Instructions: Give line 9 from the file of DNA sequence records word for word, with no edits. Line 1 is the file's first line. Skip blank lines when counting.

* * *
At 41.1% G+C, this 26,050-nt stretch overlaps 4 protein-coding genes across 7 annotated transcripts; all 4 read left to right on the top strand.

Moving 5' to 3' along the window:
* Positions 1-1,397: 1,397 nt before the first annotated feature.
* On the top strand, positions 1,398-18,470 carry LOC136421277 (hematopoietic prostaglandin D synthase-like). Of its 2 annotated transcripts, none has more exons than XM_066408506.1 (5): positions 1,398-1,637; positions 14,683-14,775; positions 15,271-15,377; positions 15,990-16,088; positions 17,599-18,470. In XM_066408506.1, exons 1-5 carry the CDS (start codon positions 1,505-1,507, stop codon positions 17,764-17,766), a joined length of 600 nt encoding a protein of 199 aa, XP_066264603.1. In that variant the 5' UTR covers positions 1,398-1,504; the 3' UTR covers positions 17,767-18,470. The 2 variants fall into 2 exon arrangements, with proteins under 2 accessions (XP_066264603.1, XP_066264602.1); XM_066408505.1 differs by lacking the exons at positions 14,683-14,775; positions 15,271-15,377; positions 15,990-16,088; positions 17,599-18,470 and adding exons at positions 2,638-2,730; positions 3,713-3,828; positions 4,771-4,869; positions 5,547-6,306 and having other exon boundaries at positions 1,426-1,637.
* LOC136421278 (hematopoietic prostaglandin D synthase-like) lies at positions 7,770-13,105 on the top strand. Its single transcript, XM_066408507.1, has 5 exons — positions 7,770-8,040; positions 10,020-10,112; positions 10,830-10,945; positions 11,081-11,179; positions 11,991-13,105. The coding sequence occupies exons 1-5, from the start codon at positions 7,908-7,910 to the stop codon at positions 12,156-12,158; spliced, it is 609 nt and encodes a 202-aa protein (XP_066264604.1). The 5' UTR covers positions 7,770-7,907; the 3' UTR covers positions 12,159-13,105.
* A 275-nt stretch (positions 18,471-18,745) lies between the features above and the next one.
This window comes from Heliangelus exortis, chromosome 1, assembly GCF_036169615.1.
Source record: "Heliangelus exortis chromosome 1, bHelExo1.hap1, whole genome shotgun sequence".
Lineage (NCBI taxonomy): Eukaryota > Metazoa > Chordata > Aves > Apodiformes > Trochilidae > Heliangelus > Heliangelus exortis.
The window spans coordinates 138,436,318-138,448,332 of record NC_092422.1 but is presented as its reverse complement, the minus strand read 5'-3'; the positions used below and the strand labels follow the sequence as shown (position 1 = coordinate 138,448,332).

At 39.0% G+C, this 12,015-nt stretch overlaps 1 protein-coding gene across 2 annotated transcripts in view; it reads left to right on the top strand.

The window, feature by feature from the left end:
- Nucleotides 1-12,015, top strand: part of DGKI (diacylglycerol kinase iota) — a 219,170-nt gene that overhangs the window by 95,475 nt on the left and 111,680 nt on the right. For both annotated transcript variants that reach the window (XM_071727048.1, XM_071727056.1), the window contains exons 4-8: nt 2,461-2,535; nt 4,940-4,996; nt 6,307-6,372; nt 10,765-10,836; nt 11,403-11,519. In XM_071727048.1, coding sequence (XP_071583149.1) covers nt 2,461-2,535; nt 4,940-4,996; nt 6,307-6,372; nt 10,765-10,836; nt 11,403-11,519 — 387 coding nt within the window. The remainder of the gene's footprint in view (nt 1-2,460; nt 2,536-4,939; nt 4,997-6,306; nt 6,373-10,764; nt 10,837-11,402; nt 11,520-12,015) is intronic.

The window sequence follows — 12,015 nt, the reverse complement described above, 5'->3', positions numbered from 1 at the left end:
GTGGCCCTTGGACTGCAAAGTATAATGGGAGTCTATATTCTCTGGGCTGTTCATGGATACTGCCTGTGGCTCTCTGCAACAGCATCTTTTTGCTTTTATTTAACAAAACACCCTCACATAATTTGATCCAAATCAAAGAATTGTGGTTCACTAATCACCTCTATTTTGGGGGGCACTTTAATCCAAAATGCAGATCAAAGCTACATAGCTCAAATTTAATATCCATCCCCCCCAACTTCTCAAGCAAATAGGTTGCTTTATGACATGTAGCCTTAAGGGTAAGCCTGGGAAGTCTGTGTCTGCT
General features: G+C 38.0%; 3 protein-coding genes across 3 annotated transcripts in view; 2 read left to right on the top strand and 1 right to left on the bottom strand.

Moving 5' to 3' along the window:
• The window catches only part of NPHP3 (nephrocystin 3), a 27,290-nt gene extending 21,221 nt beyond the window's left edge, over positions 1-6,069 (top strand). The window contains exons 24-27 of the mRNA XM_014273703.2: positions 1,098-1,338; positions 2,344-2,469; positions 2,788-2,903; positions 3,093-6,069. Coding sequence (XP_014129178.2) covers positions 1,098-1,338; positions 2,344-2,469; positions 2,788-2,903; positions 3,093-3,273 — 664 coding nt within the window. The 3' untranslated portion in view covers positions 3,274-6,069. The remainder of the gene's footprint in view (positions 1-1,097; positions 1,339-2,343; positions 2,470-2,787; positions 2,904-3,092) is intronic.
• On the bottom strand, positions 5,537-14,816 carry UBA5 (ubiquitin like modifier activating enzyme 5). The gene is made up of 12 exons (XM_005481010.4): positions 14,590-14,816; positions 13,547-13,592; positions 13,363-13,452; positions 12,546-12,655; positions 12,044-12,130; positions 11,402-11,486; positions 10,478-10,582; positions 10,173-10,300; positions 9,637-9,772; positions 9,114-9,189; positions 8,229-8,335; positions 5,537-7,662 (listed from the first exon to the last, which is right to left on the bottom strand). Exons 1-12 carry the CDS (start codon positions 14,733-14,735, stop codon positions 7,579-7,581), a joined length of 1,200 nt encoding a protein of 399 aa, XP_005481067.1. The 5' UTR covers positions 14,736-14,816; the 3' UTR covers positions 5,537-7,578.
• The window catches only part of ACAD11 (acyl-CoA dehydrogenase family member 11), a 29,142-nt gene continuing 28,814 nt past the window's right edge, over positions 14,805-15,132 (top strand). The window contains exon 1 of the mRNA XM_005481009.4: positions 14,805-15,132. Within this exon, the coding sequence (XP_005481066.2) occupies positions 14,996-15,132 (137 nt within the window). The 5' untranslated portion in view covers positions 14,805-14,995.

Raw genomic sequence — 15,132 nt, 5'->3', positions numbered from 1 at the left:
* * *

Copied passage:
Lineage (NCBI taxonomy): Eukaryota > Metazoa > Chordata > Aves > Apodiformes > Trochilidae > Heliangelus > Heliangelus exortis.